The first essential thing for all developers to square away is their development environment. In this article, recent Alumnus Andy Tuttle compares some of the most popular text editors and IDEs to help you get set up and coding away.
Traditionally, the basic notepad and simple text editors could suffice for a coding platform, but in order to provide most of the modern conveniences like syntax linting, error correction, project folder organization, and build tools, current text editors have become much more robust. Some of the latest and most popular text editors include:
The standard text editor for most web developers, currently on version 3. It has a huge community of users, plenty of packages to extend functionality, and it supports a wide variety of languages and standards. Only issue? The paid version is $99 or so, and though you may use the free version indefinitely, an annoying pop-up window will hit you every so often.
TextWrangler and BBEdit (Mac)
Another simple text editor with minimal features focused on bringing an easy development experience to development projects with little to no waste. TextWrangler - produced by Bare Bones Software is being phased out in favor of their other text editor BBEdit which has a similar aesthetic and use case.
For those times when a lightweight text editor just won’t cut it, Integrated development environments (IDEs) provide advanced refactoring tools, error handling, emulated build environments, and debugging tools. These programs are full-featured, but definitely heavily resource intensive.
Most IDEs are specifically suited for advanced users or specific languages. Some of the most well-known are:
The Microsoft behemoth is a full suite of development tools for most languages. Most C based languages (and especially C#) are fully supported and build tools are specialized for .Net and Microsoft technologies.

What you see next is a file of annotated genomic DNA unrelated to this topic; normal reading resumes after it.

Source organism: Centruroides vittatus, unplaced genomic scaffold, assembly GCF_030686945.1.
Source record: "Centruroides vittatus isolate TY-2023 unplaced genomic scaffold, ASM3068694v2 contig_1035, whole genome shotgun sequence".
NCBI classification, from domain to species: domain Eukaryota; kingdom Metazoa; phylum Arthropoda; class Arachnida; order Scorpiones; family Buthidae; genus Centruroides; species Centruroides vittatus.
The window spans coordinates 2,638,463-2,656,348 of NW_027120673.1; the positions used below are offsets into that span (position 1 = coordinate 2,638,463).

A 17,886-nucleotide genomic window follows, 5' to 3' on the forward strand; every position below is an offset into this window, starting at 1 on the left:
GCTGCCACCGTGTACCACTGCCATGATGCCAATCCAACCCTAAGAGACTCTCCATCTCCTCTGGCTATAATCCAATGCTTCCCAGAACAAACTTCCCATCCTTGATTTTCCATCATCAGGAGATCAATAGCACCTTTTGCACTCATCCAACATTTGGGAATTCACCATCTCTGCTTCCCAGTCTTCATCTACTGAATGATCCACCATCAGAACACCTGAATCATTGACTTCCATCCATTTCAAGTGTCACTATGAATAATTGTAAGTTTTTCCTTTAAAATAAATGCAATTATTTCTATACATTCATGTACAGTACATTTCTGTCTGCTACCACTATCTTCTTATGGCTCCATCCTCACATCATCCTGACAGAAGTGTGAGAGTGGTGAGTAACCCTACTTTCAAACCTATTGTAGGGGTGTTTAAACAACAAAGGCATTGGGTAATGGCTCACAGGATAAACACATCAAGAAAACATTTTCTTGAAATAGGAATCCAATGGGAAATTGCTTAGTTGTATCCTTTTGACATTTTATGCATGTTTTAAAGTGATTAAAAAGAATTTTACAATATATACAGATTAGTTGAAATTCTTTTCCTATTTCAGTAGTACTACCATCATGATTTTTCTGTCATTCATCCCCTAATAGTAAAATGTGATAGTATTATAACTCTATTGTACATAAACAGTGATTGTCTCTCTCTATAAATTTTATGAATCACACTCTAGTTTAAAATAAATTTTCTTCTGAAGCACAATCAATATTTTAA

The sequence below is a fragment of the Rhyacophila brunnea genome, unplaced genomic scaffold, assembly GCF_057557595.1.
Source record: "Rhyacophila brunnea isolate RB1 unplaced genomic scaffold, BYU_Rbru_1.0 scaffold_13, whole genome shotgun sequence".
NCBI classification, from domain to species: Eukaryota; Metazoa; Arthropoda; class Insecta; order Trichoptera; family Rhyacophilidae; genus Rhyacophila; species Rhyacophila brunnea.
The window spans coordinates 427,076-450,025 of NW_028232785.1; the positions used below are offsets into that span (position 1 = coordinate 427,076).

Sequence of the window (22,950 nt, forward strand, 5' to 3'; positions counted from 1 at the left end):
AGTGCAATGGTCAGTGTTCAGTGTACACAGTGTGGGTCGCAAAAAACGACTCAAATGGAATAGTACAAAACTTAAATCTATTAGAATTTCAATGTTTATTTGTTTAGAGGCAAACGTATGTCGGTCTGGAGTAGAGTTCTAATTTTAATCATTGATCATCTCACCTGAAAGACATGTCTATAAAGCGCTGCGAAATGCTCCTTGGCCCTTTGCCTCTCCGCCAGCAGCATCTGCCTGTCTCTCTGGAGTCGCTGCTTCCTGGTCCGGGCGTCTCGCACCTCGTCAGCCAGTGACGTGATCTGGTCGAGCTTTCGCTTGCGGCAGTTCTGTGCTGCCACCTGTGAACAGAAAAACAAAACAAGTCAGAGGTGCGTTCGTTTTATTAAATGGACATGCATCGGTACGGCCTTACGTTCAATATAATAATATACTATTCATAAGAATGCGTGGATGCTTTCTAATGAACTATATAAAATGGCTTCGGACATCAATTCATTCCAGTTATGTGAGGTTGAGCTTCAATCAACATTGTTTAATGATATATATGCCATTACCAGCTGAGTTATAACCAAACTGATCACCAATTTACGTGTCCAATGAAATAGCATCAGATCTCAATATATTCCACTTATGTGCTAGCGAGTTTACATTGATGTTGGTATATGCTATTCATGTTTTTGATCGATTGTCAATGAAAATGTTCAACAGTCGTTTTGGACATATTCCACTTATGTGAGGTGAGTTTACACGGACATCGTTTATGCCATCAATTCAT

The Apple giant that runs on every Mac. It specializes on objective-C and Swift development tools. It even offers full emulated iOS build environments.
The open source, cloud-based IDE ecosystem for multiple languages and uses. Eclipse was originally a Java development platform but has since expanded to many uses and other platforms.
The standard for Java and J2EE development. This is a very full featured IDE developed specifically for the Java developer working in the JVM environment. It strongly integrates all necessary tools for enterprise level apps. Also, the official Android SDK IDE is build on IntelliJ.
Other more specialized software for development may take on many forms, and can include a vast array of options. A few final mentions are:
Visual Studio Code
This is Microsoft’s attempt at creating an extensible, lightweight, open-source platform for many different developers to use. So far, the reception in the community has been very positive and there are already many custom modules to add more functionality to each piece of the project. Think of it as a text editor that can be beefed up to near IDE levels of functionality.
Currently, there is ample support for most modern languages and integrations with some of the most popular tools in the industry.
Vim vs. emacs
These two editors are some of the most talked about and fought over editors in the history of text editors. They really are their own ecosystems and have very zealous fan bases.
Vim is based on the original Unix vi terminal editor and is frequently used to edit settings and small changes on the fly. Emacs is the free GNU open-source editor that champions customizability and extensibility. While each has its pros and cons, the answer for any beginner is to stick to something that you find simple to use.
The text editors and IDEs mentioned above are just a small sampling of the most prevalent and popular editing environments available to developers today. Many more have specific uses and are simply custom designs of similar concepts. As a developer, find a few that work for your needs and stick to them -- learn the details and extend the functionality and UI to fit your workflow.
What's important is that you are able to easily navigate the whatever editor you use to get to what really matters: your projects.
This blog post was brought to you by Andy Tuttle, who graduated March 24th, 2017, and is currently a Software Engineer @ Itential in Atlanta.